The prose is tight, direct and often invigorating. We meet an idealistic low-income graduate weighed down by six-figure loans and a voter from Obama to Trump who left college for a factory job that paid handsome wages until it was no longer the case. Both are treated with fairness and humanity. Bunch describes how the dream of college as a tool for democratic citizenship has “instead become the brutal demand to show your papers to cling to the middle class.”
The final chapters bring the past and present together in a single argument: that the “university problem” is underestimated as a major driver – perhaps the main driver – of the deep chasm that divides Americans by class, culture, geography and ideology. Until very recently, Bunch notes, people with college degrees split their votes roughly equally between Democrats and Republicans, as did voters who hadn’t been to college. Bill Clinton won the presidency by attracting non-college voters, and until 2012 Barack Obama’s margin among college graduates was relatively small.
But the Trump years caused, or were caused by, a heartbreaking separation of the electorate into opposing camps defined by educational attainment. College-educated Republicans fled the party in droves, while college-educated Democrats ran in the opposite direction. The result was two tribes that disagreed not only on values and ideals, but also on fundamental principles of science and fact.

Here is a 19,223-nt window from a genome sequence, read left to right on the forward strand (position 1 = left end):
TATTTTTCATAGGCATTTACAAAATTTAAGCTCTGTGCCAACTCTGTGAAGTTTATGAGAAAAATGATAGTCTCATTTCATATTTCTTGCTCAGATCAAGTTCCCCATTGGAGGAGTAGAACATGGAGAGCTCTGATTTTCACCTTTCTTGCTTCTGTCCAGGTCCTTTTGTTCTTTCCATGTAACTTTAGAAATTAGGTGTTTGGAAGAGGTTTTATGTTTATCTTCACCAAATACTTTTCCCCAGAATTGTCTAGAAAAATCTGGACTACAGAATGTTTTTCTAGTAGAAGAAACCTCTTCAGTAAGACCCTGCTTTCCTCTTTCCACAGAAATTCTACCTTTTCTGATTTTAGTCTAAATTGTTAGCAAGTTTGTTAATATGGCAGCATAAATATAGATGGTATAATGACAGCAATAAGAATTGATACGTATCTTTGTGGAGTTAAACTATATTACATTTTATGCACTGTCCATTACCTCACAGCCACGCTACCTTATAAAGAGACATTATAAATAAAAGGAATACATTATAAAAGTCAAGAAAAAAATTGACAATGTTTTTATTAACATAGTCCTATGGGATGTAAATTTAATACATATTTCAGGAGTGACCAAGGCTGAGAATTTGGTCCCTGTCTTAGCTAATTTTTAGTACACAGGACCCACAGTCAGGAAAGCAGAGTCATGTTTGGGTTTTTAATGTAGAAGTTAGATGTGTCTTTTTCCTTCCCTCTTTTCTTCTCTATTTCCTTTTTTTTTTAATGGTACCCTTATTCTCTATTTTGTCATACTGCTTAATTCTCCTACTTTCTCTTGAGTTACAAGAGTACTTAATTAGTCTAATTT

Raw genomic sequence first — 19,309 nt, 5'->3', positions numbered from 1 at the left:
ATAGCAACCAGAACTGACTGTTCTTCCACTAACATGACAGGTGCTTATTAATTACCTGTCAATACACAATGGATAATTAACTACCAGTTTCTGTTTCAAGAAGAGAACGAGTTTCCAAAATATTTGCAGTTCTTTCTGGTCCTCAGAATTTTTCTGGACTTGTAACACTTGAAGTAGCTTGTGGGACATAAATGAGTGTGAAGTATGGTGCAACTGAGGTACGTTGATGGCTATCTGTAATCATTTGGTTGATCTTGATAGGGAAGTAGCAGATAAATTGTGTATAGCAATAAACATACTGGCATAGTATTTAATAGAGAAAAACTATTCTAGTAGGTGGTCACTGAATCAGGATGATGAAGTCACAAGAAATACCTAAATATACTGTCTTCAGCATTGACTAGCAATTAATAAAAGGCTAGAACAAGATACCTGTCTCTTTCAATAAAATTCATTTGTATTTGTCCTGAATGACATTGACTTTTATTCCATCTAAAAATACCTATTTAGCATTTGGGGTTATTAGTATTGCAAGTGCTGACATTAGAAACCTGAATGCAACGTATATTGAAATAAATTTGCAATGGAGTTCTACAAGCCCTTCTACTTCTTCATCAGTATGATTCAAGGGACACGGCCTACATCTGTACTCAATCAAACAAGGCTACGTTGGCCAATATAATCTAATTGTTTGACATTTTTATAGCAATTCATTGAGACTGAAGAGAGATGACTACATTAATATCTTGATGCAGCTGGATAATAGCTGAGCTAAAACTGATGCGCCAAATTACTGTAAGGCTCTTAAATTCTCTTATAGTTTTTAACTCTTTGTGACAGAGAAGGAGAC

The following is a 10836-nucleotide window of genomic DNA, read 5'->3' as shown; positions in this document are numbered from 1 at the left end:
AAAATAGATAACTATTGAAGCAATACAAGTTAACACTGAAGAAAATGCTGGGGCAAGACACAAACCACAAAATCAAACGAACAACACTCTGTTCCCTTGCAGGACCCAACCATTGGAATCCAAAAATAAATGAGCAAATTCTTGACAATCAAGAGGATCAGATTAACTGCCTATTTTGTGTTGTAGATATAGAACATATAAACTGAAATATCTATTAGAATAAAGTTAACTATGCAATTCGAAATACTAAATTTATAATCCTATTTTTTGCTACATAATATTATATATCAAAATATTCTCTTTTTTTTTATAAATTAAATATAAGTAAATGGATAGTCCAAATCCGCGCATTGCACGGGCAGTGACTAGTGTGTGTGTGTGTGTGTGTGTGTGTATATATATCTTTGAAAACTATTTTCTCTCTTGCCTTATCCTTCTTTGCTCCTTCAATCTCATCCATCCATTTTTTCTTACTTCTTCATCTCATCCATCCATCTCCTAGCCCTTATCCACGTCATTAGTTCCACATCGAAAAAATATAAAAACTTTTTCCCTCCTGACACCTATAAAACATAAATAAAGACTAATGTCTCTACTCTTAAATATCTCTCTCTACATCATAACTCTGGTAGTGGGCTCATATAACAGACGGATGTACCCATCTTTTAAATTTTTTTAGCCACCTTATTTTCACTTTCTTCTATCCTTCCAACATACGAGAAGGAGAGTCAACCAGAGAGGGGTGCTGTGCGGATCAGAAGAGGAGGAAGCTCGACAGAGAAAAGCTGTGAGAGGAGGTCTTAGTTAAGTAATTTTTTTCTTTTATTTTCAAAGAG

A self-proclaimed progressive, Bunch acknowledges but doesn’t dwell too much on campus debates around race and gender that are sometimes described as “identity politics.” Its main goal is the transformation of public universities into institutions that seem deliberately designed to exclude voters who have left the Democratic fold. Decades of lost opportunity to organize and fund college as a public good have come at a cost, expressed in tuition fees and funded by student loans.
While universities still publicly decry funding cuts, many weren’t so secretly happy that the excuse was becoming more exclusive, costly, and focused on the desires of the wealthy. This is how excellence has always been defined in American higher education. Just as tectonic economic shifts left tens of millions of workers in need of new training and qualifications, the public university system became less affordable and more beholden to “meritocratic” ideas that barely masked the interests of the ruling class. Meanwhile, even students who might have been inclined by background and politics to embrace higher education have been disappointed by the spiraling debt crisis.